NSF Representatives Visit Samueli School
June 19, 2015 - Two officials from the National Science Foundation visited UC Irvine’s Samueli School of Engineering in May to talk with faculty and graduate student researchers about funding opportunities available through NSF.
Pramod Khargonekar, assistant director for the Directorate of Engineering, spent two days at UCI, meeting not only with engineering faculty but also with academic and administrative leaders campuswide, including those from social ecology, physical sciences, information and computer sciences, graduate education division and Office of Research. Khargonekar toured the Advanced Power and Energy Program lab and met with students involved in the California Alliance for Minority Participation (CAMP) program.
About 65 people turned out to hear Khargonekar’s perspective on the opportunities and challenges in engineering research and education. By 2015, Khargonekar said, the planet will house nearly 9 billion people, leading to enormous challenges in food, health, energy, water, security, education and infrastructure. “Each of these issues is at least a $1 trillion-plus problem that will require advances in science and engineering research,” he told the audience. View lecture.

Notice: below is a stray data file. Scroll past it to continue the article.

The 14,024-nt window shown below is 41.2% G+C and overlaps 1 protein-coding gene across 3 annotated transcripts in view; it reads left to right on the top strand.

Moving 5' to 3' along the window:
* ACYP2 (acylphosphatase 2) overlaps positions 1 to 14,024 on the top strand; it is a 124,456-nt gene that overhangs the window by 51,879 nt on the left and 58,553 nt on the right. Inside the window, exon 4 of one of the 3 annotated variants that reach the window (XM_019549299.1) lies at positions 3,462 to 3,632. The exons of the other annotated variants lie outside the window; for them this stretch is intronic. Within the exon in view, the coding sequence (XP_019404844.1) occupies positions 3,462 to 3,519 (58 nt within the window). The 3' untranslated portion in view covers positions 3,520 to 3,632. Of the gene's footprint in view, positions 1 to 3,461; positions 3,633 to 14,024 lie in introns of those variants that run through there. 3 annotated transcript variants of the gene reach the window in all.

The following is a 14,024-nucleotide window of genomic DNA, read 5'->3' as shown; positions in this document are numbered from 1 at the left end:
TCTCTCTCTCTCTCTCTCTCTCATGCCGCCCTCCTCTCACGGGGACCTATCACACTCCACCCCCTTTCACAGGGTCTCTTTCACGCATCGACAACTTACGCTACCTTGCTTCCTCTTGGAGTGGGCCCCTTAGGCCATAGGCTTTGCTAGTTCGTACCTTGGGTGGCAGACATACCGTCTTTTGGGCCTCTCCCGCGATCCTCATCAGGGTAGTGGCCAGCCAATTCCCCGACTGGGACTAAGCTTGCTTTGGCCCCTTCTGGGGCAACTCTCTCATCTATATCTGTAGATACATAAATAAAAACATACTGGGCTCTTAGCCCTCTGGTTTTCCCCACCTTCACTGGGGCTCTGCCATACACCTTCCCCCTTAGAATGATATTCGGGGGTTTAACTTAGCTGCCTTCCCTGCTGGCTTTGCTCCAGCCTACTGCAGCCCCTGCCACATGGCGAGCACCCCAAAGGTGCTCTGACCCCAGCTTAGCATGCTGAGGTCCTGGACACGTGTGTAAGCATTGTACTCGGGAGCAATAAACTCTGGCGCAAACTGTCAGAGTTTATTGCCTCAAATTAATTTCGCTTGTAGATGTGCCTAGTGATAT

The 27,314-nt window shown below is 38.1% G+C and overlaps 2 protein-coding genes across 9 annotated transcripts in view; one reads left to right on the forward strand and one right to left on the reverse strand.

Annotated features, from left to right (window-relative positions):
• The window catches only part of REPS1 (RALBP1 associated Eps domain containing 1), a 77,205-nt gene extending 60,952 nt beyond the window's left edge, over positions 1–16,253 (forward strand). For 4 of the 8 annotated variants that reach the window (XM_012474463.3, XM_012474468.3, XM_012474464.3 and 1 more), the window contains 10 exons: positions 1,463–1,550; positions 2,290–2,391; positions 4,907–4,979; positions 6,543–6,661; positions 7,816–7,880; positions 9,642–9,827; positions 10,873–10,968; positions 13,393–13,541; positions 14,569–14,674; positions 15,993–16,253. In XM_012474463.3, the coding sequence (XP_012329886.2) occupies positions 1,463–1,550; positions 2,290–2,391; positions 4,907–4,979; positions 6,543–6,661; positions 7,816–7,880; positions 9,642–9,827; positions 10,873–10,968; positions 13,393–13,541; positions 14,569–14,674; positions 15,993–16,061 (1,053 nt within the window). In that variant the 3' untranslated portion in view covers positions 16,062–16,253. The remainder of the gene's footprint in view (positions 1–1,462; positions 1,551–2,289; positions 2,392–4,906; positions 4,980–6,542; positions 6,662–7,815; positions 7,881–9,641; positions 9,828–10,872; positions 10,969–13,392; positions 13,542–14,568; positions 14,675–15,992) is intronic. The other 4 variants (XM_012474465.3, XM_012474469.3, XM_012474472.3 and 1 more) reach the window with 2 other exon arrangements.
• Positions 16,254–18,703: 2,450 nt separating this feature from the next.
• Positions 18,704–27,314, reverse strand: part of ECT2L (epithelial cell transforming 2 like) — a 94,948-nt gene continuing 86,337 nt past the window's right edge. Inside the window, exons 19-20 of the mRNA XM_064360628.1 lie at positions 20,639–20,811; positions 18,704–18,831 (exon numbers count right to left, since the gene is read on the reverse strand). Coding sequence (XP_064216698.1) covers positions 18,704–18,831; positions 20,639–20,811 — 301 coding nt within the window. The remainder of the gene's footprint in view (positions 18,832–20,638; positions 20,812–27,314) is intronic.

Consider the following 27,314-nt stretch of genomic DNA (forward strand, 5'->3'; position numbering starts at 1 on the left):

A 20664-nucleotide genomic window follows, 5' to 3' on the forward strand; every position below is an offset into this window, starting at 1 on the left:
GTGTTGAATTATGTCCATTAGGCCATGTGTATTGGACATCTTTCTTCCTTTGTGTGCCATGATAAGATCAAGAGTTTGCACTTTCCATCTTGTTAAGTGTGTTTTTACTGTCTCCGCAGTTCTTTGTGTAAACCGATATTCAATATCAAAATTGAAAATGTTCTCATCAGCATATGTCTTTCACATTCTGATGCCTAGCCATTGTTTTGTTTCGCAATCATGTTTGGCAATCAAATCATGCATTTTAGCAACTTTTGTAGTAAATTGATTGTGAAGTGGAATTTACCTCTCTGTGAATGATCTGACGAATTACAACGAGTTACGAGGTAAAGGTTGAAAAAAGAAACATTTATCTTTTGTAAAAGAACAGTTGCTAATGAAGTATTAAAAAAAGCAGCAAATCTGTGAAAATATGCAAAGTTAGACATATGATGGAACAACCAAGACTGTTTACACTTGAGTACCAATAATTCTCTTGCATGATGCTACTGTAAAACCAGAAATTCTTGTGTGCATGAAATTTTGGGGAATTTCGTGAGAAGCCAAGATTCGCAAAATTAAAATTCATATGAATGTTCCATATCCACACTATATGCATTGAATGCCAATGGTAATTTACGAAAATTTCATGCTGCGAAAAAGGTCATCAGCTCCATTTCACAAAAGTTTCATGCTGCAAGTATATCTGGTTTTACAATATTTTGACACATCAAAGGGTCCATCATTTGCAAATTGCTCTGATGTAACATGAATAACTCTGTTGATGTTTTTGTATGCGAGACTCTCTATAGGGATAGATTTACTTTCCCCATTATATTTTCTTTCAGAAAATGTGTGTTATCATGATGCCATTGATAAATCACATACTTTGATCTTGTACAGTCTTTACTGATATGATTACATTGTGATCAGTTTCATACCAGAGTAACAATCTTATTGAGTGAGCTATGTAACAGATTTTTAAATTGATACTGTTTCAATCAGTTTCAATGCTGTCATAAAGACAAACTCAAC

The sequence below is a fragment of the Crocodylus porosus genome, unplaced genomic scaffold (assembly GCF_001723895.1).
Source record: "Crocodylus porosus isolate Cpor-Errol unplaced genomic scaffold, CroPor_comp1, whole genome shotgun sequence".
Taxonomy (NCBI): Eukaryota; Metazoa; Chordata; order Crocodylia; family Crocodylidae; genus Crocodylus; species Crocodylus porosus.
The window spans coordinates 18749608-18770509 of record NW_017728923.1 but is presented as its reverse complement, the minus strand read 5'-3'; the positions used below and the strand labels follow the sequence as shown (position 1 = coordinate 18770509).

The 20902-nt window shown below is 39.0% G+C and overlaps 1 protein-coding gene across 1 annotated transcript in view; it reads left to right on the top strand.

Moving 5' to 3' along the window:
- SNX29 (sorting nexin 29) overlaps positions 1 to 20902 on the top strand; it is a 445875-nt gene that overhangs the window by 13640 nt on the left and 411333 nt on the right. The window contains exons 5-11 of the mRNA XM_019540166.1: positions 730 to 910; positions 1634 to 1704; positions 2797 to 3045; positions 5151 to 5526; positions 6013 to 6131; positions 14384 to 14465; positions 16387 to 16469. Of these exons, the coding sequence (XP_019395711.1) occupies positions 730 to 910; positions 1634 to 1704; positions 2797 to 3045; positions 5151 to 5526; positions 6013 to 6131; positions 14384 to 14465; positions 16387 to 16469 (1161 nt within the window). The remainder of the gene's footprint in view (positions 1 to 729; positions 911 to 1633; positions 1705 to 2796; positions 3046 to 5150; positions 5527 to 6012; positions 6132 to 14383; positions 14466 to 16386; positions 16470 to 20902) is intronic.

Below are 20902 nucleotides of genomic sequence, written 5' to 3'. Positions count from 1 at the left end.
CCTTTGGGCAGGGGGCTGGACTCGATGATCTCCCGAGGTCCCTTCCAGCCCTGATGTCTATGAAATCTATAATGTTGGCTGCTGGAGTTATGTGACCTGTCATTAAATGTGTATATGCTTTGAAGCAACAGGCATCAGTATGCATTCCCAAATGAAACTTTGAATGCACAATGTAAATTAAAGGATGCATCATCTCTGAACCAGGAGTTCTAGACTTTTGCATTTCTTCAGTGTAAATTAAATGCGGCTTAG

Bevlee Watford, director of NSF’s Broadening Participation in Engineering Program, also visited the Samueli School. She held a proposal writing workshop for about 45 people and moderated a faculty panel with past NSF CAREER award winners. Watford then delivered a presentation aimed at clearing up the confusion on what is involved in the “broadening impact” merit review criteria for NSF proposals.
“There is the intellectual merit review criterion, which is to advance knowledge, and the broadening impacts criterion, which is to benefit society,” explained Watford. “In addition, NSF has two core strategies; one is to integrate research and education programs and the other is to integrate diversity into programs, projects and activities. …There seems to be overlap, and that’s where the confusion sets in.” Watch video.